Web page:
19. All precious things, discovered late

We performed our site specific piece three days ago, which has given me time to reflect on our process and the day itself.

Unfortunately, it was one of the wettest and windiest days we have experienced outside for our performance, though we tried to keep our spirits high and continue on. We arrived early before the performance was planned to start, and placed our moments of coincidence and the scallop shells around the tours walk, as some can be seen documented here. We all enjoyed preparing for the piece, and were intrigued to which ones the audience would see and connect to.  For the performance, we had a small audience of a couple of people, due to the bad weather, though because of the nature of our piece being an individual audio tour, the number of the audience had no bearing on the actual performance. They each arrived with their audio already downloaded through the event page, and once they had been introduced to the tour and offered their scallop shell, they listened to the audio and walked the piece. When the tour had ended for them, they returned to the meeting point and were asked for their feedback on how the journey was for them individually. All said they had a positive experience and enjoyed spotting the scallops and the moments of coincidence, whether it be on the audio itself or a visual prop that we had placed. Additionally, we were told they each noticed more moments that we had not planned, such as a robin tweeting, an elderly man walking his dog and a van with the word “pilgrim” in bright and bold lettering parked where we first met. These were true moments of chance, which added a pure connection to our audio that was just there for the performance in the right place at the right time. As a group, we were all very proud and pleased with how the performance went, and despite some of the obstacles we faced on the day, such as the low audience number and the weather, I think it was a success.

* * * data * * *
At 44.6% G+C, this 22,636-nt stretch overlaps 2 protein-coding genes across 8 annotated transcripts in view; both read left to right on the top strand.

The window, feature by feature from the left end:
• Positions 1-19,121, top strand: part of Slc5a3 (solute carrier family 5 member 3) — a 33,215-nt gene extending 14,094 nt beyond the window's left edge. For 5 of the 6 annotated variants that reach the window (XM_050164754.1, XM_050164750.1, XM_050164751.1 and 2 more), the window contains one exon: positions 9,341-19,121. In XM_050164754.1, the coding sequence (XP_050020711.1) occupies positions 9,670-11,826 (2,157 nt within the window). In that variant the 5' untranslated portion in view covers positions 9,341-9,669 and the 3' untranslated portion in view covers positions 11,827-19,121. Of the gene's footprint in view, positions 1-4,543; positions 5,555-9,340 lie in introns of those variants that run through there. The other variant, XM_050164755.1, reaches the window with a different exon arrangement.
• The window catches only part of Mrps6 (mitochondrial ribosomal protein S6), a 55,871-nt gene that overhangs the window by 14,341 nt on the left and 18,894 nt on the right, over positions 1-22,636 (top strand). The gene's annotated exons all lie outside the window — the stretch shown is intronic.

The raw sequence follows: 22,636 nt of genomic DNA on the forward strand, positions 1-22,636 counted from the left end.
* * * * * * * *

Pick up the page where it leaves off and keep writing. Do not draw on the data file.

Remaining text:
Moreover, because our piece was an audio tour, the performance can live on in the future, though without the moments of coincidence that we purposefully planned for the day. However, as we ourselves experienced, true moments of coincidence can occur whilst the audio is played, making it that much more serendipitous. In the future, perhaps the piece would be better experienced when performed on a “nicer day”, though this is not something we can truly plan for either. Regardless of this possibility, our piece can be performed at any time, allowing for it to continue on without us.

Overall, I personally feel very happy with how the performance played out and the progress we as a group made from when we initially came together to the final performance three days ago. I think we all embraced what site specific performance can be, and in the end made something that reflected what we all wanted to make at the very beginning. As Mike Person suggests, our performance “may also become a lasting part of the story of that place” (Pearson, 2010, 16), offering a bigger purpose for the hard work and time we put into our piece. Though this module has been a challenge at times, it has impacted how I define “performance”, and shown me a new world to “drama” that I had no previous idea or concept of. I believe I have grown as a performer, and learnt that a “stage” to perform on or with can be found anywhere.

Pearson, M. (2010) Site-Specific Performance. Hampshire: Palgrave Macmillan.

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